- Blood chemistry profile and complete blood count, electrolyte profile: These tests may indicate the presence of inflammation, abnormal hormone levels, pregnancy, or other health concerns.
- Canine brucellosis test: Brucellosis is a contagious bacterial infection that can cause a number of reproductive problems, including infertility and abortion in breeding dogs. This test is only completed in adult dogs.
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How to treat vaginitis in dogs
Since the primary cause of vaginitis in dogs is a urinary tract infection, it is important to get medical help right away. Delaying veterinary treatment for vaginitis could make the problem worse. Treating vaginitis in dogs is most effective when it’s based on diagnostic test results.
In the case of persistent infection in adult dogs, antibiotics are usually administered. With antibiotics, Dr. Becker recommends insisting your dog receive a culture and sensitivity test. This test will determine which antibiotic treatment will be most effective to fight the infection. Using the wrong antibiotic can cause the growth of additional bacteria and create the right environment for yeast infection.
In the case of urinary incontinence, this issue must be resolved before dealing with vaginitis. In spayed dogs, the cause of the incontinence tends to be hormonal.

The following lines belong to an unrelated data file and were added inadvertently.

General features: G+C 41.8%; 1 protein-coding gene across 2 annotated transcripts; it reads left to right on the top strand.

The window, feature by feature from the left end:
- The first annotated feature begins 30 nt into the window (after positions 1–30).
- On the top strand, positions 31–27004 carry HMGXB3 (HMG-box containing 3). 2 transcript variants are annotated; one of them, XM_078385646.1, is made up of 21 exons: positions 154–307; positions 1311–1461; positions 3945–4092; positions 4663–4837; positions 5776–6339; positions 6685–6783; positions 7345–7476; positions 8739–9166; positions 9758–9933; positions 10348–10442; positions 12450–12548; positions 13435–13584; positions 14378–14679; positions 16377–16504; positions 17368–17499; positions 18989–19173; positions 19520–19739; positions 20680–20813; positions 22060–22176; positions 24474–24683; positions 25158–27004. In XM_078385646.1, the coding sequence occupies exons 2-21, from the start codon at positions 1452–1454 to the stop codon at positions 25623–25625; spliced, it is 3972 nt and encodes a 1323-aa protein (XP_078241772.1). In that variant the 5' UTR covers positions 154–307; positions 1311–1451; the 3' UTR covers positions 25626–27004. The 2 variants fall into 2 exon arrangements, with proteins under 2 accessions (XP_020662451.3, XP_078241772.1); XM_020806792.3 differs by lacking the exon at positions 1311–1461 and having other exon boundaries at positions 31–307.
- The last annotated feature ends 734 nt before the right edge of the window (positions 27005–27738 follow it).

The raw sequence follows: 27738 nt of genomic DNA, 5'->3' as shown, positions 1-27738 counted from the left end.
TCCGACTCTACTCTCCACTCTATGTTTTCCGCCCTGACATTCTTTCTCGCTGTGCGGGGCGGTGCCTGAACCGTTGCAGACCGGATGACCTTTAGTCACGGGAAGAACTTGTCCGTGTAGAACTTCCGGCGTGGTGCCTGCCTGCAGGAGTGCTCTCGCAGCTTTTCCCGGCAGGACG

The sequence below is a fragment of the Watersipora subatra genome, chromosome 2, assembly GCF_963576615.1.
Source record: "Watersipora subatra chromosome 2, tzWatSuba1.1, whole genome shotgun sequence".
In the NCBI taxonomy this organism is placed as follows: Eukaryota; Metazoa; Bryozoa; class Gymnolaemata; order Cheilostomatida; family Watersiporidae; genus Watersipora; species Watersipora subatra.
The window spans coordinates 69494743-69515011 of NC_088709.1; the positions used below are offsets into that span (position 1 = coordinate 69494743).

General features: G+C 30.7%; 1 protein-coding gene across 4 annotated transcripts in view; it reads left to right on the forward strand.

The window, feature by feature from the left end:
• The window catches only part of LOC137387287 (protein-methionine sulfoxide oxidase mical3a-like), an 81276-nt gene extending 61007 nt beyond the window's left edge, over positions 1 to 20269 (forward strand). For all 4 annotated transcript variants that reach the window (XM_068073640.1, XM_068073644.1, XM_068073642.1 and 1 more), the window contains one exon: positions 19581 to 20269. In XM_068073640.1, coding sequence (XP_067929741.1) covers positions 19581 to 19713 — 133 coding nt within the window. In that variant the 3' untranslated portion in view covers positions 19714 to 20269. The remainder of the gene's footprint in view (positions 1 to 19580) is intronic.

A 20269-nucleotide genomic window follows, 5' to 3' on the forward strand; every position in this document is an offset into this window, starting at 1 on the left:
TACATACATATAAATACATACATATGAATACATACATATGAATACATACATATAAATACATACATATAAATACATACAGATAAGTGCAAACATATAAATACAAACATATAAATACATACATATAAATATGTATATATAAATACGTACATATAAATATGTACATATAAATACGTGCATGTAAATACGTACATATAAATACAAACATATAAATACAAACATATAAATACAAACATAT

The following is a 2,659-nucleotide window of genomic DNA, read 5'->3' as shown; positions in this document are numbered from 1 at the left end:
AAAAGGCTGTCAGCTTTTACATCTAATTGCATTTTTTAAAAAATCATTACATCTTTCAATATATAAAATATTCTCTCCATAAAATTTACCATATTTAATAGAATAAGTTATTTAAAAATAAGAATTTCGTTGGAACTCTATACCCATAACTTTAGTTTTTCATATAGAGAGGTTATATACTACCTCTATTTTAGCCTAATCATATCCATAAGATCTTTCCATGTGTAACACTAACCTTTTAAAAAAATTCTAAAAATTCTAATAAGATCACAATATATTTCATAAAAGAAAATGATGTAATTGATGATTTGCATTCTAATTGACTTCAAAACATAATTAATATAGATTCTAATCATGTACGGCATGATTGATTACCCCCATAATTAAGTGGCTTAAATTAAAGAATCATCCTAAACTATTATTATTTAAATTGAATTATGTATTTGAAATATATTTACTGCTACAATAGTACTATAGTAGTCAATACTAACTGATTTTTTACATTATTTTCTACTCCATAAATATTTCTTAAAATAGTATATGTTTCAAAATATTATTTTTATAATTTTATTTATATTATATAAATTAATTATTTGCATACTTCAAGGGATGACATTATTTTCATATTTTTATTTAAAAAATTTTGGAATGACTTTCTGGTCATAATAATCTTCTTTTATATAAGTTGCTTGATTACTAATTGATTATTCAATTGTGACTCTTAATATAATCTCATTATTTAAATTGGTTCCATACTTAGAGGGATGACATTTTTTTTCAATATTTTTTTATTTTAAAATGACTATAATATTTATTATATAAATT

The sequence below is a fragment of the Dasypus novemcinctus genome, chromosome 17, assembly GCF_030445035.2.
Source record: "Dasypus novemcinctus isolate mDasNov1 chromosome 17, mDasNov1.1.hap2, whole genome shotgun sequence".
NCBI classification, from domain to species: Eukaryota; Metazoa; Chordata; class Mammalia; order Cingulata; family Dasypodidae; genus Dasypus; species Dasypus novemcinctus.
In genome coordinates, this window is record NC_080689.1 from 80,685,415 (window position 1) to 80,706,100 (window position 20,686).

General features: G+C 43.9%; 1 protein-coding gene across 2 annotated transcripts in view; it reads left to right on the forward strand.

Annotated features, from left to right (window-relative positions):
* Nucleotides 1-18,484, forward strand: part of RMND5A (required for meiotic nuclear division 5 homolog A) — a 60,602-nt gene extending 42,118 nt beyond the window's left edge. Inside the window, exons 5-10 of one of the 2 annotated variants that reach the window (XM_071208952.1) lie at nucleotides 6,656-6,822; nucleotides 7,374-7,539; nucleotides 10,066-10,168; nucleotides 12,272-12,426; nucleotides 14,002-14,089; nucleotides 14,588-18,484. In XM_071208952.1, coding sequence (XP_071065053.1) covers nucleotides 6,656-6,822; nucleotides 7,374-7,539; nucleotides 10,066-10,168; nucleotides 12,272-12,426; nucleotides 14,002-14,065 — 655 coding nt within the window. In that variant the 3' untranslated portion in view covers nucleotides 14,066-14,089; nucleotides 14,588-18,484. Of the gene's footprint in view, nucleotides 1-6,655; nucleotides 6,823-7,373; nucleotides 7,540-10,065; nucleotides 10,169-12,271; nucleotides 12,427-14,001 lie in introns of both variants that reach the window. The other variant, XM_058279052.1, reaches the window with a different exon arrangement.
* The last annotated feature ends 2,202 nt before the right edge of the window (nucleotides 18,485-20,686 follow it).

In recurrent vaginitis, Dr. Becker recommends a dairy-free, broad-spectrum probiotic to keep a balance of bacteria levels. Ask your vet about using a clean, damp washcloth, mild dog wipes, or vaginal douches to clean around the vulva on a daily basis.
How to handle chronic vaginitis in adult dogs
When vaginitis in a puppy does not clear up and becomes chronic adult vaginitis, your vet may choose to complete immunoglobulin testing to determine your dog’s level of immune function. Your dog may be lacking IgA—an antibody that plays an important role in the immune function of mucous membranes. Many dogs with IgA deficiencies have recurring infections.
According to veterinarian Cheri Johnson, when a female dog older than one year displays chronic vaginitis, the inflammation tends to be primarily associated with anatomical abnormalities and, secondarily, urinary tract issues.
If one of these two issues is causing the vaginitis, they need to be resolved for the inflammation to subside. Seek out the help of your veterinarian to treat chronic vaginitis. Your vet will likely perform an examination and several diagnostic tests to determine the source of the problem. It’s possible that surgery or medication may be needed to treat the primary issue.